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Review: Changing Minds: The Go-To Guide to Mental Health for You, Family and Friends

Changing Minds: The go-to Guide to Mental Health for You, Family and FriendsChanging Minds: The go-to Guide to Mental Health for You, Family and Friends by Dr Mark Cross
My rating: 4 of 5 stars

A well-written and engaging book, based on the television documentary series by the same name, that explores a topic that unfortunately is still not spoken of nearly enough in Australia – and it should be!

The lead author, Dr Mark Cross, explores the major areas of mental illness that impact on Australians, mixing the imparting of information with the stories of those who have been afflicted by these diseases that still carry such stigma with them. The result of a compassionate and passionate presentation of the reality of mental illness drawn from Cross’ twenty-five years of medical practice as a psychiatrist across three continents.

For those wanting to know a little bit more about the various major disorder groups, this book is a godsend. For those who have been afflicted by one of these illnesses, or whose family member or loved one has been afflicted, this book makes it clear that a) you’re not alone, and b) there is help available out there. Cross’ compassionate presentation does a lot to destigmatize what is all too present in contemporary society, and which should not be considered in a way different to any other disease.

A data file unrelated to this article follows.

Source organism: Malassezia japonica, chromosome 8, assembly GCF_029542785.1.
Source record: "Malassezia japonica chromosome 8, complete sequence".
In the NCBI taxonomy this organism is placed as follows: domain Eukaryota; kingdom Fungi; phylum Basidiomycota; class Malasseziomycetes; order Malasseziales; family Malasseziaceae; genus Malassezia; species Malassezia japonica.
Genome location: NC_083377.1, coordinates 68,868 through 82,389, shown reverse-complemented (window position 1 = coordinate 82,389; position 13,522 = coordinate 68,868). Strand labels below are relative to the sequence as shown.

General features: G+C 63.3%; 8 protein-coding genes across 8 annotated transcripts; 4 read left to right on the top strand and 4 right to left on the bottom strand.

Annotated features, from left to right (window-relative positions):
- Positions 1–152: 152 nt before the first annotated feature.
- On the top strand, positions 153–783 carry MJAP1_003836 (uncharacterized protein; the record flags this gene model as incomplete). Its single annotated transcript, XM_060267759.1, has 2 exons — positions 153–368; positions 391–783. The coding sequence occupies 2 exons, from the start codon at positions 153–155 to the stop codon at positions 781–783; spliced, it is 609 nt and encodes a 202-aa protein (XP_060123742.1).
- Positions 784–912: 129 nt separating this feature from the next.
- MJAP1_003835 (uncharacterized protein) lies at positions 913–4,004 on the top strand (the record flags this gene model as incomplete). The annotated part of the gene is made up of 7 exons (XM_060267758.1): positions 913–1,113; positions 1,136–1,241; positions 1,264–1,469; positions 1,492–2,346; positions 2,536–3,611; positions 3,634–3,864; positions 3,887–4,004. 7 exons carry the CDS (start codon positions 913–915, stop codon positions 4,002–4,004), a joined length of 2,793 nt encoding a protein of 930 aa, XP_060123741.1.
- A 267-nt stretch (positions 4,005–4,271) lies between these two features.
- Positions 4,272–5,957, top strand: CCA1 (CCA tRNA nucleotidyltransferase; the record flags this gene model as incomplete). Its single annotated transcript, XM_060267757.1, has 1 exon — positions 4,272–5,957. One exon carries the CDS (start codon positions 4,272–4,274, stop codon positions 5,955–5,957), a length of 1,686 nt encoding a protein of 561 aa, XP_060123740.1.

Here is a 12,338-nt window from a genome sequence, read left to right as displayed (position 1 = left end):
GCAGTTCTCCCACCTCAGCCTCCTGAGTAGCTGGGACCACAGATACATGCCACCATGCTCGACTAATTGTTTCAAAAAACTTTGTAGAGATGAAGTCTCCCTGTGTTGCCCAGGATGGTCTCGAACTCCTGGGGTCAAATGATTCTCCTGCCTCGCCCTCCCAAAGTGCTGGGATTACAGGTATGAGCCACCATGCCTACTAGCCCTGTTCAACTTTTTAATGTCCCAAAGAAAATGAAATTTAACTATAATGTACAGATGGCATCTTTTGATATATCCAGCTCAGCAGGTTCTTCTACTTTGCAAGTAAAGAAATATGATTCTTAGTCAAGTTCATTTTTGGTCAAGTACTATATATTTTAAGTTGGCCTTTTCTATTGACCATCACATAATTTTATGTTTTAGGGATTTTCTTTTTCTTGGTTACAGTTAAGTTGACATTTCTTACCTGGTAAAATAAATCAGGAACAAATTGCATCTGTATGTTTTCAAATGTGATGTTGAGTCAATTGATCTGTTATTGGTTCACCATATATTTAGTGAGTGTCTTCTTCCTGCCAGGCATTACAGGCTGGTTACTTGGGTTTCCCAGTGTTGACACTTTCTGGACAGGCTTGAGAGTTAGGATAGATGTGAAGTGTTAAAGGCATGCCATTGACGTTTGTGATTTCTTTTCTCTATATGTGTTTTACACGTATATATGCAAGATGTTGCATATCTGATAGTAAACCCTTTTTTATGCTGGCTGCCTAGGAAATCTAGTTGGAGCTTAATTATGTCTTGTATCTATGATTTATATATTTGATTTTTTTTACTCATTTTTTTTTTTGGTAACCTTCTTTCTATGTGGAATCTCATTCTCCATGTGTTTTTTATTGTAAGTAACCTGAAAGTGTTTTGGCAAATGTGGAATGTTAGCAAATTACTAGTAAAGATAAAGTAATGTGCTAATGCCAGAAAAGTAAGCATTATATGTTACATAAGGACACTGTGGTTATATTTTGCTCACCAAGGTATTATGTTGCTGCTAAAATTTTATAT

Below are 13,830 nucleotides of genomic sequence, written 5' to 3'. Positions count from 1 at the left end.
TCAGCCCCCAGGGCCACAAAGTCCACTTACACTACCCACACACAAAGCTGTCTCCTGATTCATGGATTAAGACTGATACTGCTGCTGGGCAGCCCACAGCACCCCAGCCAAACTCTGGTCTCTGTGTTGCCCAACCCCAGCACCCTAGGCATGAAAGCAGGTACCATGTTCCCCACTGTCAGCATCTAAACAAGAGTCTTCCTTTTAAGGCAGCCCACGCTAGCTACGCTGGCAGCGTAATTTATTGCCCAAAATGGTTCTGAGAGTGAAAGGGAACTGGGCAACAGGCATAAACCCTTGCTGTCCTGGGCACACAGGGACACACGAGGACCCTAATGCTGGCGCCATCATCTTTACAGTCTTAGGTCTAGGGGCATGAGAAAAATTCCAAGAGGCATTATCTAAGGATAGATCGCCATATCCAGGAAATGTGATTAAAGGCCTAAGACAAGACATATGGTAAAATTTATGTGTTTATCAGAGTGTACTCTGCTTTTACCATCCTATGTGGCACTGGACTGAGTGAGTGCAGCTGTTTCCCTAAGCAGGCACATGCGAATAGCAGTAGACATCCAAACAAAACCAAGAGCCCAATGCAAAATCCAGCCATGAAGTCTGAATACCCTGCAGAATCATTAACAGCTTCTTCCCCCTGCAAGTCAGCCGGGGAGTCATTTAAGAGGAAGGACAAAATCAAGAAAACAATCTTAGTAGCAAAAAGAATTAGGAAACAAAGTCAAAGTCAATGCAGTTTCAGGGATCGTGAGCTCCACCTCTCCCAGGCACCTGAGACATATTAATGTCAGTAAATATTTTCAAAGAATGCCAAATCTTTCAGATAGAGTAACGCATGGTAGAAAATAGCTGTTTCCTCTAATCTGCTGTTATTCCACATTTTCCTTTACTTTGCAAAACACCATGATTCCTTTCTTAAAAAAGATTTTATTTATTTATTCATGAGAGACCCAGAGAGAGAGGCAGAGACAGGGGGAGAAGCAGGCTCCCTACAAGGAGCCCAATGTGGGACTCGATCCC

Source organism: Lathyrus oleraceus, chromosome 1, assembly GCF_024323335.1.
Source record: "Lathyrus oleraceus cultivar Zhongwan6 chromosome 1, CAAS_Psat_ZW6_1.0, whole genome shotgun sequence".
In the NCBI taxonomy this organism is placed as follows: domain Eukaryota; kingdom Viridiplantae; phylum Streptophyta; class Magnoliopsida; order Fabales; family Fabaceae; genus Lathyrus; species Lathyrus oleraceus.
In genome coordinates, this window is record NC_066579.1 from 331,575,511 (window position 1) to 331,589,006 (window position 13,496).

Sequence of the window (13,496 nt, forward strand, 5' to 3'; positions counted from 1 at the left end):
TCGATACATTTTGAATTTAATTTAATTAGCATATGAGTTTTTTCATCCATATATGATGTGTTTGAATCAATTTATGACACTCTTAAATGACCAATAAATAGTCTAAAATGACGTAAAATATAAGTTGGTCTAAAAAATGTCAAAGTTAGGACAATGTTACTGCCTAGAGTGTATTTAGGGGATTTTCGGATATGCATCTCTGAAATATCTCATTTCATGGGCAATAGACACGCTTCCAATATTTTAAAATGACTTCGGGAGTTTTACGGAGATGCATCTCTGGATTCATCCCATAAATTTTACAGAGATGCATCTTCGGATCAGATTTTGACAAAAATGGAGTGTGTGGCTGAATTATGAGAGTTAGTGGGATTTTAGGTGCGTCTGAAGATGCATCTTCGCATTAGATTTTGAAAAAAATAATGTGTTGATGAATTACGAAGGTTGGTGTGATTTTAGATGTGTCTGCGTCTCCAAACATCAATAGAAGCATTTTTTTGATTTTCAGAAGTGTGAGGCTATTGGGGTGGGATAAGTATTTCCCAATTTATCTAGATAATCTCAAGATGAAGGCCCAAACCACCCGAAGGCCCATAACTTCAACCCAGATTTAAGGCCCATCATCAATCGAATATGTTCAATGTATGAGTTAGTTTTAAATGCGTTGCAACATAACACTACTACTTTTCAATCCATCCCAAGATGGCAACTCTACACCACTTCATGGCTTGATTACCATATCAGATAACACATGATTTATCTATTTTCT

This book is almost compulsory reading for any Australian, but especially any Australian whose work, job or vocation has the potential to bring them into contact with people who live with one of the conditions outlined in this book.

From the blurb:

This compassionate and insightful guide will demystify mental health issues and help anyone concerned about themselves or loved ones.

Leading psychiatrist Dr Mark Cross, from the acclaimed ABC TV series ‘Changing Minds’, feels strongly that everyone should have easy access to information they can trust about common mental health problems, whether for themselves or to help family or friends. The result is this empowering guide which aims to cut through the myths and taboos about mental health and offer clear, practical help. It covers a wide range of common issues, from bipolar, anxiety, personality and eating disorders, to depression, post-traumatic stress and schizophrenia, and includes how to get help, what treatments are available and how to live successfully with a mental illness. Most importantly, it shows how carers and families can help a loved one through what can be a very challenging time. Since almost half of all Australians will experience a mental health issue at some point in their lifetime, this book is for everyone.